Finally, as shown by Figure 3, differences in FF-CHC and LAL-CHC patient characteristics have become more pronounced over time. These differences became especially evident during the pandemic. In 2017, over 15 percent of LAL-CHC patients were uninsured, while 23 percent were uninsured at FF-CHCs. By 2021, however, in the midst of the pandemic and when the need for affordable care among medically underserved populations and communities at highest risk had exploded, the percentage of uninsured LAL-CHC patients had dropped to 10 percent – a 50 percent decline - while the percent of uninsured patients at FF-CHCs remained at 20 percent. 





It is not surprising that, generally, CHC uninsured patient rates would have dropped during the pandemic, since Congress created a special continuous Medicaid coverage guarantee and also made ACA marketplace subsidies more generous. Both of these reforms reduced uninsurance among poor and low-income Americans -- the people who receive care at CHCs.  But in the case of LAL-CHCs, the effects were especially big. This suggests movement on the part of LAL-CHCs away from deeply impoverished patients experiencing the highest health risks.  This development in patient characteristics is reinforced through evidence drawn from HRSA data showing the role played by FF-CHCs for the most impoverished, highest-need patients.  In 2021, FF-CHCs served nearly 1.3 million homeless patients compared to 13,068 served by LAL-CHCs.  Similarly, that year, FF-CHCs served over one million agricultural workers compared to 11,174 served by LAL-CHCs.

Federal grants make a key difference in other ways.  HRSA data show that LAL-CHCs that became eligible for federal grant funding during FY 2019 achieved a 23 percent increase in overall patients served, a 33% increase in uninsured patients served, and a 17 percent increase in oral health services.  In the case of substance use disorder and mental health treatment, services rose by 1,471 percent and 401 percent, respectively, while care coordination, transportation, outreach and other enabling service increased 264% overall.8

Taken together, this evidence underscores the vital role of federal grants in enabling CHCs to fulfill their mission and reach underserved rural and urban communities and those in greatest need.  Where they are available, state and local grants are extremely important, but the capacity of states and localities to support CHCs is clearly limited. Fewer than three percent of all community health center sites are LAL-CHCs, and this figure has declined as new federal funding has become available. With this decline has come a commensurate increase in capacity at newly established FF-CHCs.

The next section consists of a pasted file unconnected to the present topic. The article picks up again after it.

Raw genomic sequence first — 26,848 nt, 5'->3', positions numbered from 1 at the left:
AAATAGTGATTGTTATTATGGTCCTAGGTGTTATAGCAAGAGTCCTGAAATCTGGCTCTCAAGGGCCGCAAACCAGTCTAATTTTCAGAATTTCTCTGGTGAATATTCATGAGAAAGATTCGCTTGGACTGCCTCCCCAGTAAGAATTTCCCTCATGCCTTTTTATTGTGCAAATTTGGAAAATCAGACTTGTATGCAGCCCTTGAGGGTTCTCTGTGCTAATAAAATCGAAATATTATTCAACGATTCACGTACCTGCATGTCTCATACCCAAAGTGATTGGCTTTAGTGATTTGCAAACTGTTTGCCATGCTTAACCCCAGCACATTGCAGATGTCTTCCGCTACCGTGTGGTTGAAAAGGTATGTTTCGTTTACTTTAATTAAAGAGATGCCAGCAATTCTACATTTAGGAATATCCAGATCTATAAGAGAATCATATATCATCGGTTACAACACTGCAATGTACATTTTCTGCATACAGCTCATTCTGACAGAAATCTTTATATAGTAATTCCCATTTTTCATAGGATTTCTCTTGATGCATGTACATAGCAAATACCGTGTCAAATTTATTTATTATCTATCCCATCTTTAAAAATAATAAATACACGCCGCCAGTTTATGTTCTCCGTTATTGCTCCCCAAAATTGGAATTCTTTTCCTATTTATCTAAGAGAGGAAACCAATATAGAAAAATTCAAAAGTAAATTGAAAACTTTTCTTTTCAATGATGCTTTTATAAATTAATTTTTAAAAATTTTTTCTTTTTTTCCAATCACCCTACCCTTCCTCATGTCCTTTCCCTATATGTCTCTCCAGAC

Furthermore, and not surprisingly, because LAL-CHCs lack the resources made available through Section 330 grants, they are more Medicaid dependent, more dependent on privately insured patients, and substantially less able to make care affordable to uninsured patients. 

Finally, as states begin the task of unwinding continuous Medicaid enrollment, the importance of federal grants will only grow. Of special concern are low-income working-age adults and, importantly, mothers of young children who were able to retain their postpartum coverage following birth but who now will see that coverage disappear.9  Sustaining and growing grant funds will never be more important than during this pivotal period of changing insurance patterns for the poorest Americans in the wake of the end to federal pandemic emergency benefits.


  1. Jessica Sharac et al., Changes in Community Health Center Patients and Services During the COVID-19 Pandemic (Kaiser Family Foundation, 2022)  https://www.kff.org/medicaid/issue-brief/changes-in-community-health-ce….
  2. Margaret Cole et al., Power and Participation: How Community health Centers Address the Determinants of the Social Determinants of Health (NEJM Catalyst, January 1, 2022) https://catalyst.nejm.org/doi/full/10.1056/CAT.21.0303
  3. 42 U.S.C. §254b
  4. This figure includes special COVID-19 funding.
  5. Sara Rosenbaum, et al. (2019).  Community Health Center Financing: The Role of Medicaid and Section 330 Grant Funding Explained.  The Kaiser Family Foundation, 2019. https://files.kff.org/attachment/Issue-Brief-Community-Health-Center-Fi…
  6. Congressional Research Service (2017) Federal Health Centers: An Overview. https://sgp.fas.org/crs/misc/R43937.pdf
  7. HRSA, health Center Program Uniform Data System (UDS) Overview https://data.hrsa.gov/tools/data-reporting/program-data
  8. HRSA. UDS 2018 and 2021
  9. Sara Rosenbaum, et al (2023) Unwinding Continuous Medicaid Enrollment.  NEJM 388:1061:1063